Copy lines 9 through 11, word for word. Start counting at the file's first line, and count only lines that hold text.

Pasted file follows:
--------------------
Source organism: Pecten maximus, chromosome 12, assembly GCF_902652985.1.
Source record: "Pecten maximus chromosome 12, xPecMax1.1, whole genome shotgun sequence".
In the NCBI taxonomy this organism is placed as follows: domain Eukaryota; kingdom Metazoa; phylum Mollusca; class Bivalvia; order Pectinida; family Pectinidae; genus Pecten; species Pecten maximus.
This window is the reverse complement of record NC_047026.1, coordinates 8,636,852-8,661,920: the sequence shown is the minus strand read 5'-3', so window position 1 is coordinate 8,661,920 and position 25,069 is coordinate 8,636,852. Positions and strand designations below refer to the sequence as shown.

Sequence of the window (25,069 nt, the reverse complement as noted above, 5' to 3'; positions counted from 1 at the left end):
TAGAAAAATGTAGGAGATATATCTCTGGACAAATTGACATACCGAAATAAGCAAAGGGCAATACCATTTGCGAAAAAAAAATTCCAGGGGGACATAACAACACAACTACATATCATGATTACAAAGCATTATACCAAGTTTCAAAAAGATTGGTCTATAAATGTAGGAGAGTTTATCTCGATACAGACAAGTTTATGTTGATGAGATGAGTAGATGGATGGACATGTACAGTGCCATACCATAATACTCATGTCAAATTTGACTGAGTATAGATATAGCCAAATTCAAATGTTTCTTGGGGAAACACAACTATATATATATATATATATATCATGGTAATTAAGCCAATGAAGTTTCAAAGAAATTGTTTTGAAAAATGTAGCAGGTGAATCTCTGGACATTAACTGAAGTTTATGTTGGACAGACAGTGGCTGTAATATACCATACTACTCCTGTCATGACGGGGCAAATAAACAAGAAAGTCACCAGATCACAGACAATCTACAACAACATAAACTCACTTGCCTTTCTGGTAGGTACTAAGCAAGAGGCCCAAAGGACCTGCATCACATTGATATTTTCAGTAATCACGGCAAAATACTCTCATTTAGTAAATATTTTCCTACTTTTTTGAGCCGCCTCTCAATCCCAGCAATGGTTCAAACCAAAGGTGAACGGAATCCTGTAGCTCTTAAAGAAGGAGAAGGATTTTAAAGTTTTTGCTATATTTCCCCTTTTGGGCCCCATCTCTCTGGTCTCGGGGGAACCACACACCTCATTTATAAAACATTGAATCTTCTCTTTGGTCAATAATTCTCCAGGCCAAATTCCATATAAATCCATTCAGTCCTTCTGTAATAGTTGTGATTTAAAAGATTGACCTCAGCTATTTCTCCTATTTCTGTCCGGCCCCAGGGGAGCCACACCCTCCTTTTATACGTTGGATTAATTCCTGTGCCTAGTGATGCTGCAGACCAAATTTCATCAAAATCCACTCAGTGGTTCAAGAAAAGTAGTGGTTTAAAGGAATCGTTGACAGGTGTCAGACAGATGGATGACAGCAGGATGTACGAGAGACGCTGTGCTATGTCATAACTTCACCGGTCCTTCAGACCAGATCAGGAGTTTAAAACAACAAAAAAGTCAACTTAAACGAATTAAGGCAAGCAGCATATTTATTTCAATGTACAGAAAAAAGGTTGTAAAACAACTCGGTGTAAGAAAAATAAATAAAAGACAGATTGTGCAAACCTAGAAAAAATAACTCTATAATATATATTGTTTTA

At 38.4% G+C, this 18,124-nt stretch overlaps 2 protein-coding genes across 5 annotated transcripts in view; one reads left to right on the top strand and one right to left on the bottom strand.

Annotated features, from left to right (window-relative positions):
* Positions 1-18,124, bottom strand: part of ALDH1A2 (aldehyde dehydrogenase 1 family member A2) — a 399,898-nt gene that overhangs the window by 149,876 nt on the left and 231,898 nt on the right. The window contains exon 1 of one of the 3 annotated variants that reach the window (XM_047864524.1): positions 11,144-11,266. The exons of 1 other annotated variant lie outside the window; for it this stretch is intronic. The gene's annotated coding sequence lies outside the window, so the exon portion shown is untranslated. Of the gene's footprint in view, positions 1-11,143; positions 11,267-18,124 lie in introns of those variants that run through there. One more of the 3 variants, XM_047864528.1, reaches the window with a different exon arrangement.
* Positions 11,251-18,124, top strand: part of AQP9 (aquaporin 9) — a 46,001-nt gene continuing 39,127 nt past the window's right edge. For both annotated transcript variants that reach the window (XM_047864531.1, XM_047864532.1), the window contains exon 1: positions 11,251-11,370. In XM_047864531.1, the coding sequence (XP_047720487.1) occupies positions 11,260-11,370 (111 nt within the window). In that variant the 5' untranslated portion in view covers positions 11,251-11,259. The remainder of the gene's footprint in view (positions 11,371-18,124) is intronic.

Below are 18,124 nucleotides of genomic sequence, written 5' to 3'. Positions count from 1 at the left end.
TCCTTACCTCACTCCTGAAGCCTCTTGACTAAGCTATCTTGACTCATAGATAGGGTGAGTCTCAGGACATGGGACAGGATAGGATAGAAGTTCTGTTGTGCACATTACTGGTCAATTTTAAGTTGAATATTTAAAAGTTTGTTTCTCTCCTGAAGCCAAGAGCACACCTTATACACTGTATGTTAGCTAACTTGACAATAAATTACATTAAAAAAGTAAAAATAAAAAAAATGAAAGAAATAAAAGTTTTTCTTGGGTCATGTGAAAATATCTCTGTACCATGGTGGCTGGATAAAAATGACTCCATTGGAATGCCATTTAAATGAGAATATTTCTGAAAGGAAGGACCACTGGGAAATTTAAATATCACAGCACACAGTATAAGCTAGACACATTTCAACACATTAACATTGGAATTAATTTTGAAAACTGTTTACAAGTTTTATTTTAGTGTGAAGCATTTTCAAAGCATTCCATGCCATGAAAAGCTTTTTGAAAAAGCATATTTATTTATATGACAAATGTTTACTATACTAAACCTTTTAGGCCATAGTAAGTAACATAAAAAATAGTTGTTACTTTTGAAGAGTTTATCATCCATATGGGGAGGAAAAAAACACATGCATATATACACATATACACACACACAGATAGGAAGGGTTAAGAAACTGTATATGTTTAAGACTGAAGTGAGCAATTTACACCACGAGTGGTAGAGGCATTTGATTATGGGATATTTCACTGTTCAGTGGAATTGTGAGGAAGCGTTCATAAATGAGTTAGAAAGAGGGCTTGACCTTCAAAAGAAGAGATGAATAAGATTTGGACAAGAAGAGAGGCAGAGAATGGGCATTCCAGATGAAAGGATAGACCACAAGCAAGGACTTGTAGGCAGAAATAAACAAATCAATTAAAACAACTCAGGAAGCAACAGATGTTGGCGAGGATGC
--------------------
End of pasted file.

* Positions 1-18,124, bottom strand: part of ALDH1A2 (aldehyde dehydrogenase 1 family member A2) — a 399,898-nt gene that overhangs the window by 149,876 nt on the left and 231,898 nt on the right. The window contains exon 1 of one of the 3 annotated variants that reach the window (XM_047864524.1): positions 11,144-11,266. The exons of 1 other annotated variant lie outside the window; for it this stretch is intronic. The gene's annotated coding sequence lies outside the window, so the exon portion shown is untranslated. Of the gene's footprint in view, positions 1-11,143; positions 11,267-18,124 lie in introns of those variants that run through there. One more of the 3 variants, XM_047864528.1, reaches the window with a different exon arrangement.
* Positions 11,251-18,124, top strand: part of AQP9 (aquaporin 9) — a 46,001-nt gene continuing 39,127 nt past the window's right edge. For both annotated transcript variants that reach the window (XM_047864531.1, XM_047864532.1), the window contains exon 1: positions 11,251-11,370. In XM_047864531.1, the coding sequence (XP_047720487.1) occupies positions 11,260-11,370 (111 nt within the window). In that variant the 5' untranslated portion in view covers positions 11,251-11,259. The remainder of the gene's footprint in view (positions 11,371-18,124) is intronic.

Below are 18,124 nucleotides of genomic sequence, written 5' to 3'. Positions count from 1 at the left end.